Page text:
- to take in marriage: After dating for five years, I finally asked her to marry me.
- to perform the marriage ceremonies for (two people); join in wedlock: The minister married Susan and Ed.
- to give in marriage; arrange the marriage of (often followed by off): Her father wants to marry her to his friend's son. They want to marry off all their children before selling their big home.
- to unite intimately: Common economic interests marry the two countries.
- to take as an intimate life partner by a formal exchange of promises in the manner of a traditional marriage ceremony.
- to combine, connect, or join so as to make more efficient, attractive, or profitable: The latest cameras marry automatic and manual features. A recent merger marries two of the nation's largest corporations.
- to lay together (the unlaid strands of two ropes) to be spliced.
- to seize (two ropes) together end to end for use as a single line.
- to seize (parallel ropes) together at intervals.
- to cause (food, liquor, etc.) to blend with other ingredients: to marry malt whiskey with grain whiskey.
- to wed.
- (of two or more foods, wines, etc.) to combine suitably or agreeably; blend: This wine and the strong cheese just don't marry.
Origin of marry1
Related Words for marryingcatch, join, wed, pledge, relate, promise, conjugate, unite, mate, combine, tie, ally, associate, couple, conjoin, yoke, knit, land, unify, contract
Examples from the Web for marrying
Contemporary Examples of marrying
Marrying another Jew was not just a personal simcha (joy), but one for the community.My Week on Jewish Tinder
January 5, 2015
Marrying yourself merely underscores selfishness and self-interest, rather than enabling you to live singly in the best way.
In Japan, one woman said she liked the experience of marrying herself as an exercise in pampering.
“That meant I could never dream of having a good job, or of marrying someone who came from a good background,” Yeonmi says.How ‘Titanic ’Helped This Brave Young Woman Escape North Korea’s Totalitarian State
October 31, 2014
Twenty-six years later, Su Meck is still learning about the family she raised and the husband she has no recollection of marrying.The Daily Beast’s Best Longreads, Sept. 22-28, 2014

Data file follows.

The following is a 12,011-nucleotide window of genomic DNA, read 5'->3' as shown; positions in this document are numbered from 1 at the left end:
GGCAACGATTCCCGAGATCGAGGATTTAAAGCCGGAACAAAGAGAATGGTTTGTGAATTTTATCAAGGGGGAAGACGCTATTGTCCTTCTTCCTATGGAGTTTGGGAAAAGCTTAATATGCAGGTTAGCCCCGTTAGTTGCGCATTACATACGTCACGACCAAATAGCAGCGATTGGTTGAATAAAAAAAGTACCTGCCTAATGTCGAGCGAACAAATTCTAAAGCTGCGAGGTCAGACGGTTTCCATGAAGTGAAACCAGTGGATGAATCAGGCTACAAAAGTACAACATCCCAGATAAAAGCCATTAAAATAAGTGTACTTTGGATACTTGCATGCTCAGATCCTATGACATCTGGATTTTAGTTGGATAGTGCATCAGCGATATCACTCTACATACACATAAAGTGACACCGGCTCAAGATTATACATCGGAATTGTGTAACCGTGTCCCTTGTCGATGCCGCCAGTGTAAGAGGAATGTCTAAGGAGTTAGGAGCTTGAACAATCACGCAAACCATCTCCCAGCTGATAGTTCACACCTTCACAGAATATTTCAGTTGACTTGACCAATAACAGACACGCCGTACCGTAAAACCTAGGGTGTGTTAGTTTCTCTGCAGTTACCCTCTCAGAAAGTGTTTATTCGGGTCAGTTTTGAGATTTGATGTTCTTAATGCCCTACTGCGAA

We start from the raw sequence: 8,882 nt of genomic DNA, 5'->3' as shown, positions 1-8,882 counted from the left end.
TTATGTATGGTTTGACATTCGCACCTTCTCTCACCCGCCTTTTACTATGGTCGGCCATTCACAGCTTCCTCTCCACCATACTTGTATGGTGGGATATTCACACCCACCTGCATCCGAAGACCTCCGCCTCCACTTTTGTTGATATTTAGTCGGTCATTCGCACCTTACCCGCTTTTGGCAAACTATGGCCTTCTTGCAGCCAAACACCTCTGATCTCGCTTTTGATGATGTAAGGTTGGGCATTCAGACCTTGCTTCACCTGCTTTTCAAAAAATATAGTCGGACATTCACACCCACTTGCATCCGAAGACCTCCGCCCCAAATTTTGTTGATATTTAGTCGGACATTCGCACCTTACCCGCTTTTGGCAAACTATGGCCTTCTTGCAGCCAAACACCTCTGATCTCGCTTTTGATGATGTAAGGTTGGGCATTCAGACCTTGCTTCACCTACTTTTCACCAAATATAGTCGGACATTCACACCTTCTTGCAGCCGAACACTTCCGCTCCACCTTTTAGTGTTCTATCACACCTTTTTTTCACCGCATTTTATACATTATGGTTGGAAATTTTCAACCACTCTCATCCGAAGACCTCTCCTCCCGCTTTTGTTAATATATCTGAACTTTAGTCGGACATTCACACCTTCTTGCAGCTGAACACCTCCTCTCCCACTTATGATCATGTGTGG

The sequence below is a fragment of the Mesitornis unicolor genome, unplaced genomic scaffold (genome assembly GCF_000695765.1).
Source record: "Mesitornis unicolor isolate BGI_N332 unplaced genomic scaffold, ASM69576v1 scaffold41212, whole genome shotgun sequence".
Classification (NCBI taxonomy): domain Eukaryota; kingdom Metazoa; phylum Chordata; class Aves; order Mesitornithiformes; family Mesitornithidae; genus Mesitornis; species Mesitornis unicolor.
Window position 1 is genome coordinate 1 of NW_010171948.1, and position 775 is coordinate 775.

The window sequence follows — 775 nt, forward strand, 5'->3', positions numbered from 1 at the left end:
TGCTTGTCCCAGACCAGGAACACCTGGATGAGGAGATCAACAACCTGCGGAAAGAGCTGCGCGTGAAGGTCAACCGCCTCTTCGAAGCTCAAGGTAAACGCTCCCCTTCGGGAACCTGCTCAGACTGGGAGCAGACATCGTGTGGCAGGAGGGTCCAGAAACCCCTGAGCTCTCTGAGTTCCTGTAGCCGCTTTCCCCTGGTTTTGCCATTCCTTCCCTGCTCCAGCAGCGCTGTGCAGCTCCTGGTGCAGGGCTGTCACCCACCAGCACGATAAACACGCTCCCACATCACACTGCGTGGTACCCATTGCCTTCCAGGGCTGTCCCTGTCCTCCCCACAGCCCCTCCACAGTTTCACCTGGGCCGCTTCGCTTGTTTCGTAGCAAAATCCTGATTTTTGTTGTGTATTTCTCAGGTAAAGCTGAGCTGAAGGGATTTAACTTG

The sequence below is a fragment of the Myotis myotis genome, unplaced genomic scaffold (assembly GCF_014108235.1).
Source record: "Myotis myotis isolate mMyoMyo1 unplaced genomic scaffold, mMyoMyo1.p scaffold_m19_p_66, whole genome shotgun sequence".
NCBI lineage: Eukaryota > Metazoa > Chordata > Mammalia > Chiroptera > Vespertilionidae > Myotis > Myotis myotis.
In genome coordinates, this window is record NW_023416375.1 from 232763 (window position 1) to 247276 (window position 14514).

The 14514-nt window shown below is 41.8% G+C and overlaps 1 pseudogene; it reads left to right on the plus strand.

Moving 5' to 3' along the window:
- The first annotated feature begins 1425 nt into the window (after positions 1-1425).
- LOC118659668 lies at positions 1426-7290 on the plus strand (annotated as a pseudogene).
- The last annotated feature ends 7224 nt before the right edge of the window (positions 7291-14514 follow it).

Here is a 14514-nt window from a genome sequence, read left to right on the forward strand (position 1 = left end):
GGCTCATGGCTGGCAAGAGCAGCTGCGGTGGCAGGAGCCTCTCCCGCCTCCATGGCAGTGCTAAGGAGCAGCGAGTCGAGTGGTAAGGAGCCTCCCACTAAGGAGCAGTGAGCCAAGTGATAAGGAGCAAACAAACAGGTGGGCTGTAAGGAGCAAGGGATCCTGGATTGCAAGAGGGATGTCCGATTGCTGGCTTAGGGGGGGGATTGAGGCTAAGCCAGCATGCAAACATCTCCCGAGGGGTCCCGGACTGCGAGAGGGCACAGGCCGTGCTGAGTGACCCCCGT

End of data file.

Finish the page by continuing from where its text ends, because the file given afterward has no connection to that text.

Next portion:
September 28, 2014
Historical Examples of marrying
They were fabled as seven sisters, and one lost her place in the sky by marrying a mortal.Philothea
Lydia Maria Child
I know it's a thing you never dreamt of—marrying a poor man.The Spenders
Harry Leon Wilson
Not half so dishonorable as marrying her when I don't love her.
It's a jolly sight better than sentiment when it comes to marrying.
"Every word that you say shows me how right I am in not marrying you, Joe," she said.K
Mary Roberts Rinehart
- to take (someone as one's partner) in marriage
- (tr) to join or give in marriage
- (tr) to acquire (something) by marriagemarry money
- to unite closely or intimately
- (tr sometimes foll by up) to fit together or align (two things); join
- (tr) nautical
- to match up (the strands) of unlaid ropes before splicing
- to seize (two ropes) together at intervals along their lengths
Word Origin for marry
- archaic an exclamation of surprise, anger, etc
Word Origin for marry
c.1300, "to give (offspring) in marriage," from Old French marier "to get married; to marry off, give in marriage; to bring together in marriage," from Latin maritare "to wed, marry, give in marriage" (source of Italian maritare, Spanish and Portuguese maridar), from maritus (n.) "married man, husband," of uncertain origin, originally a past participle, perhaps ultimately from "provided with a *mari," a young woman, from PIE root *mari- "young wife, young woman," akin to *meryo- "young man" (cf. Sanskrit marya- "young man, suitor").
Meaning "to get married, join (with someone) in matrimony" is early 14c. in English, as is that of "to take in marriage." Said from 1520s of the priest, etc., who performs the rite. Figurative use from early 15c. Related: Married; marrying. Phrase the marrying kind, describing one inclined toward marriage and almost always used with a negative, is attested by 1824, probably short for marrying kind of men, which is from a popular 1756 essay by Chesterfield.
In some Indo-European languages there were distinct "marry" verbs for men and women, though some of these have become generalized. Cf. Latin ducere uxorem (of men), literally "to lead a wife;" nubere (of women), perhaps originally "to veil" [Buck]. Also cf. Old Norse kvangask (of men) from kvan "wife" (cf. quean), so "take a wife;" giptask (of women), from gipta, a specialized use of "to give" (cf. gift (n.)) so "to be given."
a common oath in the Middle Ages, mid-14c., now obsolete, a corruption of the name of the Virgin Mary.